By Alex Alban Christensen, Odense, Denmark

Flying into Switzerland, this amazing country of multilinguism, direct democracy, technology, fantastic nature and its very own take on European culture, our high expectations were initially hampered by a greeting of pouring rain.

Luckily those of us that had done their homework had brought umbrellas.

We found our way to the Inselspital and the SITEM, a newly constructed glassy framed building, being home to a 7 Tesla MRI for research purposes as well as to the Stroke Winter School for the upcoming 4 days, while offering spectacular views of the Jungfrau, Eiger and Mönch mountain range.

The last accreditations were retrieved with anticipation, and then, the alphorns sounded to kick off the lectures. Precision and punctuality are known as Swiss attributes, and it was noted that even the Italians were on time!

The course aimed to bring young neurologists and neurointerventionalists together and take new knowledge and inspiration home to their respective stroke settings and networks, and we thus arrived as teams of two, consisting of one neurologist and one neurointerventionalist.

To facilitate participation from all around Europe and beyond, the course fee including hotel costs, delightful 3 course dinners every night, local transport – and of course the first cocktail in the Abflugbar –  was kept very low, or as ESO President elect Dr. Bart van der Worp explained, the cost of two newly released Swiss 1/4 Franc gold coins in the Albert Einstein version.

The Swiss surely know a thing or two about economics!

The lectures, provided by local and international experts, had a general focus on acute stroke treatment, but there were also important slots for topics like preventional medicine, palliation in stroke or the organization of a stroke network. Imagine the best of lectures in the bigger conferences in an intimate setting, and you have the Stroke winter school 2020.

There were workshops with practical simulations for the interventionalists that were very well received, and the neurologists went through an emergency room stroke simulation as well as workshops with interventionalists, were treatment choices and perspectives could be discussed.

The tone throughout was jovial and informal, and discussion and questions were strongly encouraged. There could be no doubt of the sincere goal of the organizers and faculty members to make this the very best experience possible for the participants, with the larger perspective of improving future stroke care in the respective local setting.

A main focus of a joint ESO-ESMINT course was to strengthen the relationship between the teaming neurologist and neurointerventionalist. It may sound trivial, but there is a real value in getting better understanding for the issues that our close colleagues in stroke treatment are facing. Even before this course, I have personally seen this need, and felt that we should talk plenty more!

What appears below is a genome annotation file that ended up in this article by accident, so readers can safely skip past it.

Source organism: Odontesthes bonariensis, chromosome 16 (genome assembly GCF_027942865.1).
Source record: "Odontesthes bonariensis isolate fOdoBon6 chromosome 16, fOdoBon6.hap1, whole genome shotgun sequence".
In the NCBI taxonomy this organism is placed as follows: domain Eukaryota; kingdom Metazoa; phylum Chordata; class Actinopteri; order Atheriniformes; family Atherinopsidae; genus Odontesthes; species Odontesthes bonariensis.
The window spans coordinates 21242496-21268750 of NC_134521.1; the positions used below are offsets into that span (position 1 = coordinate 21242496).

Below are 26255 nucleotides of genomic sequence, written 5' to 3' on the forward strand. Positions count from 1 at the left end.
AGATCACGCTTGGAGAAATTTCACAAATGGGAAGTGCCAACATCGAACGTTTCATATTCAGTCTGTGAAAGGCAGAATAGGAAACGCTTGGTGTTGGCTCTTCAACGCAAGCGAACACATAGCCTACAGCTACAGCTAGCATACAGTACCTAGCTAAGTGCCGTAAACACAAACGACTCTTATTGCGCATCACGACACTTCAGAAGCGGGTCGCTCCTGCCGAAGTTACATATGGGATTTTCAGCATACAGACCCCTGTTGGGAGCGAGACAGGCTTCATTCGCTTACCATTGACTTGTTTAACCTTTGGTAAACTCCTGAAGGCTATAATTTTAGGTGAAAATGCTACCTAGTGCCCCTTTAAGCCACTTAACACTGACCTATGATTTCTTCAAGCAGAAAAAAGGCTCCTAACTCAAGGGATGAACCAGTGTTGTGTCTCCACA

We should not work in our own disciplines for ourselves, but together as a team, which will both make it more fun and lead to better results for our patients.

Personally, I now feel better prepared to discuss the pros and cons of thrombectomy via the ACOM or of the antegrade versus retrograde approach in a tandem lesion, and look forward to more dialogue. Finding this time in a busy day can be a problem, but is something that I will aim for.

Each night, we went out to dinner in amazing locations around Bern.

One highlight was taking the Gurtenbahn up to the 855 m hilltop of Gurten, overlooking Bern. Finally, we were treated to some snow, and those of use living in a snow deprived temperate climate rejoiced.

The view was fantastic as was the food, and in general the social events in the evenings gave us all, course participants and faculty members, a chance of getting to know each other and to exchange professional experiences, as well as needed conversations far away from work related topics.

On the day before departure, after dinner we were invited to the Abflugbar, or Departure bar, in central Bern, and we all had a great time socializing deep into the night. Rumors say that Bern`s nightlife was tested further afterwards.

To quote the farewell greetings of a young German colleague from the newly created Stroke Winter School 2020 WhatsApp group, it was an “inspiring week meeting so many unique, dedicated and smart doctors from all over Europe and beyond”.

I fully subscribe to this, and I am confident that all of you will go home and be a part of taking stroke medicine to the next level in your countries.

For young neurologists and neurointerventionalists reading this blog, participation in the ESO Stroke Winter School can only be encouraged. You will be happy to have been part of the experience.

On the last day, the sun was finally shining, as if the city wanted to bid us farewell in its full glory.

What a beautiful and unique city it is, and going back to our Danish island of Fyn, we will miss it.